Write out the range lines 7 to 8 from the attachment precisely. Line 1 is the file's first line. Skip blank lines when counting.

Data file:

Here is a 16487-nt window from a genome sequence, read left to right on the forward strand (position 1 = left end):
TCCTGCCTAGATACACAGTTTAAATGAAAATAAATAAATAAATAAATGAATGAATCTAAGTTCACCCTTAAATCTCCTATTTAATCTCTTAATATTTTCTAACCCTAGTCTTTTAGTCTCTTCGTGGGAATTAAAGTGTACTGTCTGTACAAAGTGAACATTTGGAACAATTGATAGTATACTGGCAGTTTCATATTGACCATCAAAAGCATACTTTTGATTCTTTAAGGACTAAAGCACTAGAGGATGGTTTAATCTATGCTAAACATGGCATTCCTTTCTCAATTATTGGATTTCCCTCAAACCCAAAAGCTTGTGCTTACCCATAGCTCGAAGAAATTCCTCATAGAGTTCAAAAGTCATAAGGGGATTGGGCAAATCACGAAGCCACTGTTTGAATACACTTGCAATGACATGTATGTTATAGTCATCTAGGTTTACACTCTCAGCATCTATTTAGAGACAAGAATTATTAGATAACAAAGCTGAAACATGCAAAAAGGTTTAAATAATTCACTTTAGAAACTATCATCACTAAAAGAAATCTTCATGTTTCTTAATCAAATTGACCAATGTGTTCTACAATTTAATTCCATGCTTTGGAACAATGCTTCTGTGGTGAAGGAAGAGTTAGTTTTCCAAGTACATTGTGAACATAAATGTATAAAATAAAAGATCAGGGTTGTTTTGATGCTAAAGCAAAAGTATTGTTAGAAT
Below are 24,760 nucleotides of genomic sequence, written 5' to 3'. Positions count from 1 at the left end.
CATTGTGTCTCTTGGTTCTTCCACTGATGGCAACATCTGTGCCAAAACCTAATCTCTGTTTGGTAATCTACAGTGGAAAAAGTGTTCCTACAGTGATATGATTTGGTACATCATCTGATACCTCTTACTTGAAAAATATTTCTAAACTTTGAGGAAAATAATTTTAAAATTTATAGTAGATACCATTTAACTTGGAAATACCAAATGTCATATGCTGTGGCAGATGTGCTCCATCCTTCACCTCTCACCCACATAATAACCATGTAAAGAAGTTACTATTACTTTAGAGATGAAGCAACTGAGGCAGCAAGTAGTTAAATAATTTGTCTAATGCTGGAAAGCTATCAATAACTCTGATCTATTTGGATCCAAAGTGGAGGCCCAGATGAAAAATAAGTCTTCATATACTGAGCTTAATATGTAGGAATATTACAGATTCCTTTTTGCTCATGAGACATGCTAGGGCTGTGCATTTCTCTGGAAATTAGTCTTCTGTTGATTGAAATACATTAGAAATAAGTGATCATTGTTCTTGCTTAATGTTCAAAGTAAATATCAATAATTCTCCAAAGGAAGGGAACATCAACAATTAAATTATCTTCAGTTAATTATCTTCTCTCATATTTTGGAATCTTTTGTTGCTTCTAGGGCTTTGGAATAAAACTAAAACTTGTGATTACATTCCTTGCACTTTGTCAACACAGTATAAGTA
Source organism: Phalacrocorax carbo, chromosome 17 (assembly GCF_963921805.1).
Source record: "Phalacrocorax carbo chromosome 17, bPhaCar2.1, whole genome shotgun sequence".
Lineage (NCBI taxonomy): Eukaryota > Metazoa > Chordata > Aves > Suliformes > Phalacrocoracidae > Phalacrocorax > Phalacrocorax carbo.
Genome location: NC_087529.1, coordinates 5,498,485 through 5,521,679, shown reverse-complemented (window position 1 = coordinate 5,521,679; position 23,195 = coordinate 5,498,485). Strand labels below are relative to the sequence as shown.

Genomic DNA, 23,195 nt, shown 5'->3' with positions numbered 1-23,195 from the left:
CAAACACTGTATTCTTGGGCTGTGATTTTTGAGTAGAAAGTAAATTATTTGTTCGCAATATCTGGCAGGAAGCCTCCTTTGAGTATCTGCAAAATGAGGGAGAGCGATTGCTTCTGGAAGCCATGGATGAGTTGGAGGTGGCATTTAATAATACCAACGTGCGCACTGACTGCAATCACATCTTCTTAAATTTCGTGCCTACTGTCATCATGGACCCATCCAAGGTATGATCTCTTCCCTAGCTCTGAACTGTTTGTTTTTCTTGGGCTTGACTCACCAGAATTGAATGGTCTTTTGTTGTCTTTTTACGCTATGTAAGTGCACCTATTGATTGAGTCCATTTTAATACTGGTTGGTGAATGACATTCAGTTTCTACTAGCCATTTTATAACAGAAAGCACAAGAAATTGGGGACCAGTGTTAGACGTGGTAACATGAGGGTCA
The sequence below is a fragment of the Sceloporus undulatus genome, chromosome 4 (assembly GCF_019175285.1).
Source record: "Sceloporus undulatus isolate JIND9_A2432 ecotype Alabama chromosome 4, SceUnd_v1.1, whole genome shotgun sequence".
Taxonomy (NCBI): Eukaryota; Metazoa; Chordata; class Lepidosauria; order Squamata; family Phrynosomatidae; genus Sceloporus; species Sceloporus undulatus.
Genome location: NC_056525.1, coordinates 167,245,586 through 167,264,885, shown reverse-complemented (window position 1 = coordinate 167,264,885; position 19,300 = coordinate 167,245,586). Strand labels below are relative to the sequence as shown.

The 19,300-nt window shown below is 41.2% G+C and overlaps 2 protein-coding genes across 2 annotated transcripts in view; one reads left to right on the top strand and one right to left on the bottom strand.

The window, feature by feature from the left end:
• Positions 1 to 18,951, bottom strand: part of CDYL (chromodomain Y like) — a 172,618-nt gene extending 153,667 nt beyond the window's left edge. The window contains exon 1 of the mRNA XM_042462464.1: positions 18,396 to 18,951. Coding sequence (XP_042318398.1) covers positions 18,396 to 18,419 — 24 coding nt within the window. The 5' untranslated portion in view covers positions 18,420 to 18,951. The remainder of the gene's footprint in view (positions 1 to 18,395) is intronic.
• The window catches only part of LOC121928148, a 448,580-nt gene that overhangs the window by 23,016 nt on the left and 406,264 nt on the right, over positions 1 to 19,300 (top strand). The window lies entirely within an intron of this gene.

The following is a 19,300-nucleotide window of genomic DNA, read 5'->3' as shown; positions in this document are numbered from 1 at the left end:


Lineage (NCBI taxonomy): Eukaryota > Metazoa > Chordata > Aves > Suliformes > Phalacrocoracidae > Phalacrocorax > Phalacrocorax carbo.
Genome location: NC_087529.1, coordinates 5,498,485 through 5,521,679, shown reverse-complemented (window position 1 = coordinate 5,521,679; position 23,195 = coordinate 5,498,485). Strand labels below are relative to the sequence as shown.